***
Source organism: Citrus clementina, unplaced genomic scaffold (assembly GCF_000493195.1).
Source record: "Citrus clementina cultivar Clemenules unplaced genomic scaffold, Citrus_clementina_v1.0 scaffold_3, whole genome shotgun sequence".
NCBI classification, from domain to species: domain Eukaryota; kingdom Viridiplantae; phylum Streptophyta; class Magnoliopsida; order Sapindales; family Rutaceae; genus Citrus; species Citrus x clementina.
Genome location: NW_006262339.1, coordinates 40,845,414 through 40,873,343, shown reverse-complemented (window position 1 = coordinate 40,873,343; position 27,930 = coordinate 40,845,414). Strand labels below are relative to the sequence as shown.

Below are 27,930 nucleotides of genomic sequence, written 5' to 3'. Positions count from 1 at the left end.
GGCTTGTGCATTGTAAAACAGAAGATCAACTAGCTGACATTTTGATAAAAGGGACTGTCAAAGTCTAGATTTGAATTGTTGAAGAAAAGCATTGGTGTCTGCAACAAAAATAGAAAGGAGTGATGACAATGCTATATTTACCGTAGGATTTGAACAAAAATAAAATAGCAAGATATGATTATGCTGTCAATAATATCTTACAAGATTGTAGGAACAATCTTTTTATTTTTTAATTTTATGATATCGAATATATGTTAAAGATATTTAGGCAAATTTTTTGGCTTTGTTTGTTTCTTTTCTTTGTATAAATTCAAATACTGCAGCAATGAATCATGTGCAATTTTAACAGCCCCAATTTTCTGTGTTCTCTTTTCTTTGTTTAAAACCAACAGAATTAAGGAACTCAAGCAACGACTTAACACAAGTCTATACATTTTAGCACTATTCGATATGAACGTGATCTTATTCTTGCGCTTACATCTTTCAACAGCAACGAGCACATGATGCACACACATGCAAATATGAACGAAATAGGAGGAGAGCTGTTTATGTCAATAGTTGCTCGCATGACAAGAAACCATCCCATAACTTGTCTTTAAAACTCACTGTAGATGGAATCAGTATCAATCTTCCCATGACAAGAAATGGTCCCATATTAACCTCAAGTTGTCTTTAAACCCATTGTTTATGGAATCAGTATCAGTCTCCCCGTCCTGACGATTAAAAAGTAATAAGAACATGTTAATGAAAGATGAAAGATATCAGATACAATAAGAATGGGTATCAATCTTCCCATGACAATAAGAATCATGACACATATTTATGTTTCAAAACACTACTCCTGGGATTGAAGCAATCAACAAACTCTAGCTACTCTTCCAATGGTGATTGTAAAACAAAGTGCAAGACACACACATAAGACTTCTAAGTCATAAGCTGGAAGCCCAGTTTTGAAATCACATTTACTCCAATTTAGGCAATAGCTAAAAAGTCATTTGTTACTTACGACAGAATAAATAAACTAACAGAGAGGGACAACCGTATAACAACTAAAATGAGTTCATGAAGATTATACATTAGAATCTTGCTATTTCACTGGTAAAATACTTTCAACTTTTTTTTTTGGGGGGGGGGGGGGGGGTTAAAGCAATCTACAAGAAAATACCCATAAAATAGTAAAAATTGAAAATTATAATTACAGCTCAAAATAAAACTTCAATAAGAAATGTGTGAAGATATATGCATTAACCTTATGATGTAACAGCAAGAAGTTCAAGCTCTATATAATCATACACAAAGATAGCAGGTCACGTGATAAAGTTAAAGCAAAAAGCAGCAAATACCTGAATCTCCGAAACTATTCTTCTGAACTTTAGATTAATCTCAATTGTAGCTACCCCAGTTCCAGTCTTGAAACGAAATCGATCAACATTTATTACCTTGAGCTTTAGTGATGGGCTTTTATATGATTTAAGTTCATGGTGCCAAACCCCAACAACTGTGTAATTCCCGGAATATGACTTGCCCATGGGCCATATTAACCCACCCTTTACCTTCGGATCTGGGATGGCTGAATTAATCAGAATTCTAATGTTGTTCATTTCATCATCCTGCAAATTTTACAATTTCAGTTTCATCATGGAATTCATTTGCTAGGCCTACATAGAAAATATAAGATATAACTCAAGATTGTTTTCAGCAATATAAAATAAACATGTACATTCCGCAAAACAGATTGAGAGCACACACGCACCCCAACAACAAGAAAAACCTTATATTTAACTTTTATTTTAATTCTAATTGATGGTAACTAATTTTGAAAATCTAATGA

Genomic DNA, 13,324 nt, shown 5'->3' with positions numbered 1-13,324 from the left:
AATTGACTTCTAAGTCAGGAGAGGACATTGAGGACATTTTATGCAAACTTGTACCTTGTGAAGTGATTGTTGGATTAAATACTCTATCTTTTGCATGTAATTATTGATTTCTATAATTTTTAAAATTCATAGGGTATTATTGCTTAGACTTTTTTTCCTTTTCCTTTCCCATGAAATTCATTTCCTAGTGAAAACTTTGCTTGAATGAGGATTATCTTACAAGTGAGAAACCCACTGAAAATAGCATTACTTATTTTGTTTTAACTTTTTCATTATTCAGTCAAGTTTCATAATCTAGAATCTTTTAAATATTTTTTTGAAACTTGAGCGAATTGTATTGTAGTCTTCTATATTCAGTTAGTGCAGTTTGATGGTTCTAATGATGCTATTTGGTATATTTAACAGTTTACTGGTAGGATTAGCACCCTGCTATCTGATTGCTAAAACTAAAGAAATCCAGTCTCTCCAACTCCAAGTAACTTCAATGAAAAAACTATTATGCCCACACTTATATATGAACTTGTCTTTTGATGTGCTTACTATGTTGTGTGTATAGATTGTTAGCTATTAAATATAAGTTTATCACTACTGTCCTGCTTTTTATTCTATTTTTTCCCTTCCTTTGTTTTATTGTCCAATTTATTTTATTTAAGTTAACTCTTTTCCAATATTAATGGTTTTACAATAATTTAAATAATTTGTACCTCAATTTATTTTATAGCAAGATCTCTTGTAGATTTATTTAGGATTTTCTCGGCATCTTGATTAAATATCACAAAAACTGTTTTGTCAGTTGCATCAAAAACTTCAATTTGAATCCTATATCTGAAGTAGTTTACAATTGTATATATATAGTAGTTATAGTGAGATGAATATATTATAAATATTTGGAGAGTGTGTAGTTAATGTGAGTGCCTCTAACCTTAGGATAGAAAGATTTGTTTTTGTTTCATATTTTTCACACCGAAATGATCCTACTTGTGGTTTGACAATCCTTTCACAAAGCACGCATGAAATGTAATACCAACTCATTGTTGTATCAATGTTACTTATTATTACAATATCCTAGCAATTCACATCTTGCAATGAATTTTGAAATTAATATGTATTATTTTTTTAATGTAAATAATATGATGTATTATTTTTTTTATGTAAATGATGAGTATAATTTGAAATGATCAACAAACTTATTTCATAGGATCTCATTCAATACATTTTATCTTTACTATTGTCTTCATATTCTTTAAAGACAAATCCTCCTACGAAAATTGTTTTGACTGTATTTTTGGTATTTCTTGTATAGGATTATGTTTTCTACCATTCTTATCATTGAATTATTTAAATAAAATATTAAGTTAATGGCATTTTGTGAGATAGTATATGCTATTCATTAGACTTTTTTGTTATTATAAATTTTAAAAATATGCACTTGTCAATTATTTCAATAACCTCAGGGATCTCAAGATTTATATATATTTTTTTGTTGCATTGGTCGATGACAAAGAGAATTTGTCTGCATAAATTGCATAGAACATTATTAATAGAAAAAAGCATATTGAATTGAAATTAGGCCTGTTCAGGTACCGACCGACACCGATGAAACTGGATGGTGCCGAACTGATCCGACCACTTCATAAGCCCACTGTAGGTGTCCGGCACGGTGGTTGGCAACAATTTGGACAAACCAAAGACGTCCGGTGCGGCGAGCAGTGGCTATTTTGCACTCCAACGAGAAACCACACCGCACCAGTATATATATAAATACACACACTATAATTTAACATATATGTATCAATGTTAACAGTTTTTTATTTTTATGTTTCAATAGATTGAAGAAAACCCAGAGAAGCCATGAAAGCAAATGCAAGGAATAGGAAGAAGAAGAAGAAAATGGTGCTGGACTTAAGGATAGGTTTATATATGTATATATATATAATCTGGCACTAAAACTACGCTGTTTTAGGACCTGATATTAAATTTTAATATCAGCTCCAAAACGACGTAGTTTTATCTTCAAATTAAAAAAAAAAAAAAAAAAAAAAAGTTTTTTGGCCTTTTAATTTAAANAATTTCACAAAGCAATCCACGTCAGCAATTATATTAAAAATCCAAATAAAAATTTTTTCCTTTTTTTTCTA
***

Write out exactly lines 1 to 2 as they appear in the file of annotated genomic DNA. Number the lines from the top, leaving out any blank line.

Source organism: Citrus clementina, unplaced genomic scaffold (assembly GCF_000493195.1).
Source record: "Citrus clementina cultivar Clemenules unplaced genomic scaffold, Citrus_clementina_v1.0 scaffold_3, whole genome shotgun sequence".